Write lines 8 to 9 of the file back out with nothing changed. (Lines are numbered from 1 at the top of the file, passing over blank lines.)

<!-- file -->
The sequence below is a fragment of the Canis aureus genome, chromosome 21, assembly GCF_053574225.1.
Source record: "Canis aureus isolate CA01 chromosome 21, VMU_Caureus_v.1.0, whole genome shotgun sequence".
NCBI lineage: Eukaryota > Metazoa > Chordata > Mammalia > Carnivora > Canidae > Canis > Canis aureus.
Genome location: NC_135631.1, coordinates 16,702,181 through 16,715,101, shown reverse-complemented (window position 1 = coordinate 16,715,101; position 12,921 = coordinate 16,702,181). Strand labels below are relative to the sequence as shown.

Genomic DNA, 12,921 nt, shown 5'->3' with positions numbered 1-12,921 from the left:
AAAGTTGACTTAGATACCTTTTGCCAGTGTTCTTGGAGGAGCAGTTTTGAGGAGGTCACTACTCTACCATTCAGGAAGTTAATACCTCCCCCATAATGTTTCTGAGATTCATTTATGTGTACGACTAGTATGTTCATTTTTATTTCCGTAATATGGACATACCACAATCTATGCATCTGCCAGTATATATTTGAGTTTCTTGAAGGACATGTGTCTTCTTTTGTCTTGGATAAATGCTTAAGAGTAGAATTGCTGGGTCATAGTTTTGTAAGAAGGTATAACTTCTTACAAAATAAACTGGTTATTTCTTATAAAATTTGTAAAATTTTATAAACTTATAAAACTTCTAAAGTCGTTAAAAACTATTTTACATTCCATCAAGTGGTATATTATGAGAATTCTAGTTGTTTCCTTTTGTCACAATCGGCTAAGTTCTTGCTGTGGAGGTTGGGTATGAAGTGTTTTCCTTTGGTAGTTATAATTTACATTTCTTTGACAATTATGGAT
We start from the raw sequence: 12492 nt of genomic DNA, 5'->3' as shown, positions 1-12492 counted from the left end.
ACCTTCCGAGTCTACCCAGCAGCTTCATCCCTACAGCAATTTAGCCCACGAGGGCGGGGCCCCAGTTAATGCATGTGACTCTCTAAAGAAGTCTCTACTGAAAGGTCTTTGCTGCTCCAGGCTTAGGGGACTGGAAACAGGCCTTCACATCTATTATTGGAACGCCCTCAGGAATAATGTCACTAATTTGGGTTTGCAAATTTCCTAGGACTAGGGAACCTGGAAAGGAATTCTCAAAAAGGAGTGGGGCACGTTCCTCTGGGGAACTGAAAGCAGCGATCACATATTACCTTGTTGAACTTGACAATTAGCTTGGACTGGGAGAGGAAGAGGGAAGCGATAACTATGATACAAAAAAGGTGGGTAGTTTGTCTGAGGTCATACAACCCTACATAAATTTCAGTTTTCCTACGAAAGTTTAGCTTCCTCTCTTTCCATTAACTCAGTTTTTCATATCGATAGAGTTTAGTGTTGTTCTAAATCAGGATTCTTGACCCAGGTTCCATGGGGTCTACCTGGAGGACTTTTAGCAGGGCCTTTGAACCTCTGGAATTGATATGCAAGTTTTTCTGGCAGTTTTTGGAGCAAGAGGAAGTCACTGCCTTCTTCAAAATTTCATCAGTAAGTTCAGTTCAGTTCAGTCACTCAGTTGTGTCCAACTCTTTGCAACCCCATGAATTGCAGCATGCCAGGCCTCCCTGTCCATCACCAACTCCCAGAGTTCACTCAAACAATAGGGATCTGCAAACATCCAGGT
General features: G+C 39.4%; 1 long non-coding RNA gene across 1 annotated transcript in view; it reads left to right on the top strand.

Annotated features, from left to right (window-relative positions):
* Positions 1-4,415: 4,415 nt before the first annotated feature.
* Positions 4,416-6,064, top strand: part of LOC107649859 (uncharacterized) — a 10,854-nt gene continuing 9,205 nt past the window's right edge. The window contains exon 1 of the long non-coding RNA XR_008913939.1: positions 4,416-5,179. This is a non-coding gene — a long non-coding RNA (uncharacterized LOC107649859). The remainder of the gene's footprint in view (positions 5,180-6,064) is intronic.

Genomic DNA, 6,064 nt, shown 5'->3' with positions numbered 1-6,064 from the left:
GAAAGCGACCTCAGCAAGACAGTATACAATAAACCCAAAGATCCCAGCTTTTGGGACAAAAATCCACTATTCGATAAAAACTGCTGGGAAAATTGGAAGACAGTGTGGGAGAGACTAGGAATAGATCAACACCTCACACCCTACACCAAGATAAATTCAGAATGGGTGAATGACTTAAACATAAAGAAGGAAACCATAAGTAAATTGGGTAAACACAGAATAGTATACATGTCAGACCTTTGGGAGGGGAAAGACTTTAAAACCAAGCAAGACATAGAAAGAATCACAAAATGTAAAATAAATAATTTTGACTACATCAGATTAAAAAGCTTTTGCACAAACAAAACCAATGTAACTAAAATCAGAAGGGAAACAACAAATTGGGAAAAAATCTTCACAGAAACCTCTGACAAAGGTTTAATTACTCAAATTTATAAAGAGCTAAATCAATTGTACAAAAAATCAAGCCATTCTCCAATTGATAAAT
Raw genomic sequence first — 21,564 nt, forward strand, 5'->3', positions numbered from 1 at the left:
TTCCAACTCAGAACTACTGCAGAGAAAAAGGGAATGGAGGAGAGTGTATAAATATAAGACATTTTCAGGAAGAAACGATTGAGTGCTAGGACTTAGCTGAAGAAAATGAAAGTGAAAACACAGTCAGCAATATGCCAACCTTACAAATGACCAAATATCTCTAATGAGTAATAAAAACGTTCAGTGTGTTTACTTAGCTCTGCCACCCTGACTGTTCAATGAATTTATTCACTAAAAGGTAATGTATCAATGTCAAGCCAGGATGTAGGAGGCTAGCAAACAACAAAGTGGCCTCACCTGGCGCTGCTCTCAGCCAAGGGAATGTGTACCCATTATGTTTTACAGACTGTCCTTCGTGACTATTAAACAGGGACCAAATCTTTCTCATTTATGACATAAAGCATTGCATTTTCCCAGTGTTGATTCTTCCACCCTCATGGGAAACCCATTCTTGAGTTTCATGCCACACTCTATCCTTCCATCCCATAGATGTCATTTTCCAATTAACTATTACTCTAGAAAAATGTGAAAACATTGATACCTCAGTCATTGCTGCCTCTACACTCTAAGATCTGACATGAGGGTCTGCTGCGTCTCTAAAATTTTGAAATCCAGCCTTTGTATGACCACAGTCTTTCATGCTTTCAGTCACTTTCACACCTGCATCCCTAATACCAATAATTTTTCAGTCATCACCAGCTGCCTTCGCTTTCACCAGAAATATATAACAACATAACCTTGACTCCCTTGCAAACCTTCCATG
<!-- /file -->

ACCTTCCGAGTCTACCCAGCAGCTTCATCCCTACAGCAATTTAGCCCACGAGGGCGGGGCCCCAGTTAATGCATGTGACTCTCTAAAGAAGTCTCTACTGAAAGGTCTTTGCTGCTCCAGGCTTAGGGGACTGGAAACAGGCCTTCACATCTATTATTGGAACGCCCTCAGGAATAATGTCACTAATTTGGGTTTGCAAATTTCCTAGGACTAGGGAACCTGGAAAGGAATTCTCAAAAAGGAGTGGGGCACGTTCCTCTGGGGAACTGAAAGCAGCGATCACATATTACCTTGTTGAACTTGACAATTAGCTTGGACTGGGAGAGGAAGAGGGAAGCGATAACTATGATACAAAAAAGGTGGGTAGTTTGTCTGAGGTCATACAACCCTACATAAATTTCAGTTTTCCTACGAAAGTTTAGCTTCCTCTCTTTCCATTAACTCAGTTTTTCATATCGATAGAGTTTAGTGTTGTTCTAAATCAGGATTCTTGACCCAGGTTCCATGGGGTCTACCTGGAGGACTTTTAGCAGGGCCTTTGAACCTCTGGAATTGATATGCAAGTTTTTCTGGCAGTTTTTGGAGCAAGAGGAAGTCACTGCCTTCTTCAAAATTTCATCAGTAAGTTCAGTTCAGTTCAGTCACTCAGTTGTGTCCAACTCTTTGCAACCCCATGAATTGCAGCATGCCAGGCCTCCCTGTCCATCACCAACTCCCAGAGTTCACTCAAACAATAGGGATCTGCAAACATCCAGGT
General features: G+C 39.4%; 1 long non-coding RNA gene across 1 annotated transcript in view; it reads left to right on the top strand.